But Stamos disputed the notion that the case was reflective of her office’s approach to children. “That couldn’t be further from the truth,” she told The Appeal. “We know the gravity of what it means to charge young people.”

Still, she defended the prosecution. “In that case, it was a victim-driven decision,” she said. “That teacher wanted to make sure that those children understood the gravity of what they had done.”

More recently, Stamos’s office charged a 13-year-old and another child with misdemeanors for throwing rocks and breaking a glass bus stop structure. Collins, who represented the 13-year-old, said he was ordered to pay $980 in restitution to the county. Such fees are not a rare occurrence, she added.

Davis noted that fines and fees have a damaging effect. “Forcing children to be responsible for hundreds or thousands of dollars of fees is really an enormous hardship on children who don’t have a source of income,” she said. “It’s also profoundly unfair because most of the children that are coming into contact with the system are poor children of color.”

When The Appeal asked about restitution, Stamos noted that such decisions are made by judges in Arlington County rather than by prosecutors.

That wasn’t the only situation involving minors that raised questions, Collins noted. In 2017, Collins represented a 16-year-old victim of sex trafficking who was detained on prostitution charges for three weeks until her trial date. Though prosecutors ultimately decided not to move forward, Stamos’s office could have dropped the charge earlier, Collins said. Instead, the office argued that she was a flight risk and should be detained.

“She had no parent, she had no guardian,” Andrew Parker, deputy commonwealth attorney in Arlington, told The Appeal. “There was no one to whom she could be released.” He added that the judge makes the decision on a child’s detention status and when there was someone who could take the girl in, the office dropped the charges.

In another instance Collins cited, a 14-year-old was arrested, along with two friends, in 2018 and charged by the police with a felony—attempted breaking and entering—for pulling on the door handle of an RV. The charges were eventually reduced to misdemeanors and this year a jury found him not guilty.

Parker said that the RV owner reported some cosmetic damage to her door so the charges were appropriate. He also noted that the child admitted he was trying to get inside the RV.

Last fall, an 11-year-old boy was charged with assault and battery for taunting a girl and touching her thigh on a school bus, according to Brice, who represented the boy. “These are kids being mean and stupid,” she said. Stamos eventually agreed to drop the charge after the child was found not to be competent and his guardian agreed to file a Child in Need of Services petition.

Though Brice detailed a number of incidents in which children were charged with what she sees as minor offenses, she said she has seen the number of children detained pretrial drop in recent years, though she attributes that more to new diversion programs and reform-minded judges rather than to Stamos’s office.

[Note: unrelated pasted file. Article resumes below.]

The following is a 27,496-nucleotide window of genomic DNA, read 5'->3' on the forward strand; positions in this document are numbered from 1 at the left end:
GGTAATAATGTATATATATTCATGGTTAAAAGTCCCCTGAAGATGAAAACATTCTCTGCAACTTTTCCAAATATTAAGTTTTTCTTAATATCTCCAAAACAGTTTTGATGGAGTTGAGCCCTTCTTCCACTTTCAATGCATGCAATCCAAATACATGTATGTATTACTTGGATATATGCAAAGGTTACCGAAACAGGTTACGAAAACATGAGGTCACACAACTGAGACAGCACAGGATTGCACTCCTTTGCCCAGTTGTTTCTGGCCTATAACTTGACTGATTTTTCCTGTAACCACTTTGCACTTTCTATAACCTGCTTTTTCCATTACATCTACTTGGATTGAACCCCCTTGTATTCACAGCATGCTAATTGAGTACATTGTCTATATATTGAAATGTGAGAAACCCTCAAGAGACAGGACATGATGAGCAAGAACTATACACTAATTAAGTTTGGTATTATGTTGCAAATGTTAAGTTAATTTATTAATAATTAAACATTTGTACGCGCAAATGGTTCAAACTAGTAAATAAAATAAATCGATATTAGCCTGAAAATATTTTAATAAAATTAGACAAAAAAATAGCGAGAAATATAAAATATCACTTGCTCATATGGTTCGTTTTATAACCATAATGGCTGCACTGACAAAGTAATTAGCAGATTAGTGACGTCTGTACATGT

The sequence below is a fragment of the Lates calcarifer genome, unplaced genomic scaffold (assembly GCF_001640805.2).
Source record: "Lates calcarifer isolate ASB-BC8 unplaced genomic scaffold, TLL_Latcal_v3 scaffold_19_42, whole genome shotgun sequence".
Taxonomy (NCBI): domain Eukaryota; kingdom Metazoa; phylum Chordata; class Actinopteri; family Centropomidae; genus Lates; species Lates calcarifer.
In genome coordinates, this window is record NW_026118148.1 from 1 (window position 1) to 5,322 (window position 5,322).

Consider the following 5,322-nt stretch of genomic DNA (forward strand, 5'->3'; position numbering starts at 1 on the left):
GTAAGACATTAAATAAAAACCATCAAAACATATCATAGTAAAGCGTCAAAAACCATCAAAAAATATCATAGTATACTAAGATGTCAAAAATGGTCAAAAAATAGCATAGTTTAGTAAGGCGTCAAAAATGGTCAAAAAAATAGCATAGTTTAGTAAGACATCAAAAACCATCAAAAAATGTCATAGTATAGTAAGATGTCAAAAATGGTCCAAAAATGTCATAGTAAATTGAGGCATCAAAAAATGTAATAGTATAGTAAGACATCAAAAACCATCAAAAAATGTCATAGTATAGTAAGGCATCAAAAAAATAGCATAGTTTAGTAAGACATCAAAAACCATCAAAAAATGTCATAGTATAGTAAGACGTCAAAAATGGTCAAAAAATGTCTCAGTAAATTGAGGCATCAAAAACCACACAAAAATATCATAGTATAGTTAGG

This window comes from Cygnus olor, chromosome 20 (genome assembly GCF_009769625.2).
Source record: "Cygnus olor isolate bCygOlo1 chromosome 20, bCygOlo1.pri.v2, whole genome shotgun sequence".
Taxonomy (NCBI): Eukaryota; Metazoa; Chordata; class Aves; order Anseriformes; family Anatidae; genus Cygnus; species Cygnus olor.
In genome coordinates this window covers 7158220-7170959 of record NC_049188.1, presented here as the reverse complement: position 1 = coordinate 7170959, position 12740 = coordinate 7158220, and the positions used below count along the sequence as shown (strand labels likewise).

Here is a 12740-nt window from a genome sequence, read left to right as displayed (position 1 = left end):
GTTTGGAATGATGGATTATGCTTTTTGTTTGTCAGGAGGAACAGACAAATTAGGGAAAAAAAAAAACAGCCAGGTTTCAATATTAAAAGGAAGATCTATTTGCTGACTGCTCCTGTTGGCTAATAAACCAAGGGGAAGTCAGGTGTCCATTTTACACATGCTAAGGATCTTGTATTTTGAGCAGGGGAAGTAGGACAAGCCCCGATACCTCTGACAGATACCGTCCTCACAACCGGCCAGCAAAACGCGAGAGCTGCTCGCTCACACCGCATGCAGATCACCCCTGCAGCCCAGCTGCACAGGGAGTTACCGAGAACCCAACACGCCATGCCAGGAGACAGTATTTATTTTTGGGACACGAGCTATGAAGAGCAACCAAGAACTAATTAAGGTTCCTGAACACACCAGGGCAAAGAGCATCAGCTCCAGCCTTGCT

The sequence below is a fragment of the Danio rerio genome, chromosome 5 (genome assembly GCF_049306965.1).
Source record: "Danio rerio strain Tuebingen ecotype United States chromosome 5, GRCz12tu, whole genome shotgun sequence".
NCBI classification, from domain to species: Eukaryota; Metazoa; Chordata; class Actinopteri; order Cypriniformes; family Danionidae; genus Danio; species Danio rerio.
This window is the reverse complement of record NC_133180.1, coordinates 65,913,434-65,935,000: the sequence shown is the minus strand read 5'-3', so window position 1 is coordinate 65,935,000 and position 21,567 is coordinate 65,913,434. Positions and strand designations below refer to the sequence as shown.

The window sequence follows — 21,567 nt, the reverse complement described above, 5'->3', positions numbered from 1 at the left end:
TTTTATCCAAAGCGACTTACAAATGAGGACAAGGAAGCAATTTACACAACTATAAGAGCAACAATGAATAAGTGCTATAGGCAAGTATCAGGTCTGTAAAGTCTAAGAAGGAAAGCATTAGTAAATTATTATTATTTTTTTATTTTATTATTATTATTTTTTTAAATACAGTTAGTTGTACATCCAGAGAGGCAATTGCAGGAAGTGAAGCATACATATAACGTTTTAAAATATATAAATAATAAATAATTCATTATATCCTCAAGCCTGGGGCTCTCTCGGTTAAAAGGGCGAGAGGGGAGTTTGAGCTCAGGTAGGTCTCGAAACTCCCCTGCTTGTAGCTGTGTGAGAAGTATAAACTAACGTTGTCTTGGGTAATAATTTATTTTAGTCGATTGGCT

Stamos is painting herself as a reformer during the primary, Brice said, but her record doesn’t support that image.

“The problem is that Theo has been in office for a number of years and has had the power to effect change,” she said, “and none of these reforms have been implemented.”

New Virginia Majority, a statewide organization involved in criminal justice reform, has endorsed Dehghani-Tafti, partly because of Stamos’s treatment of children in Arlington courts. Maya Castillo, the group’s political director, said she was concerned that Stamos still chose to prosecute James, given the conflicting cellphone video.

“It’s alarming,” Castillo said. “These are children. I can’t imagine, except in rare circumstances, why someone who is maybe being mildly disrespectful to a cop is going to be prosecuted to the fullest extent of the law.”

Castillo raised other concerns with Stamos, including racial disparities in prosecutions in Arlington County. According to a data analysis from the Virginia Supreme Court, between 2016-18 in Arlington, despite being just 9 percent of the population, Black people accounted for over 40 percent of the disorderly conduct convictions and over 60 percent of obstruction convictions.

Stamos explained those disparities by saying that a majority of people held in Arlington jails are not residents of the county. “To suggest that you’re only going to prosecute 10 percent African American offenders doesn’t comport with what we see as far as people coming to our community and committing offenses,” she said. “Arlingtonians are very law-abiding, as it turns out. It’s other folks coming from other areas of the region.”

But Stamos’s handling of young defendants is what stands out to attorneys who have worked with her in court and family members like James’s mother, who saw her son suffer as a result of his harsh prosecution.

He missed his prom and the last few weeks of his senior year, she said, and ultimately didn’t go to college, as he had originally planned.

She described the situation, and dealing with Stamos in court, as “a dark time” for her family.

“It didn’t seem like she understood that she was about to change the life of a person drastically,” James’s mother said. “His, his family’s. It just seemed like another day, and maybe it was to her.”


This piece originally appeared on The Appeal.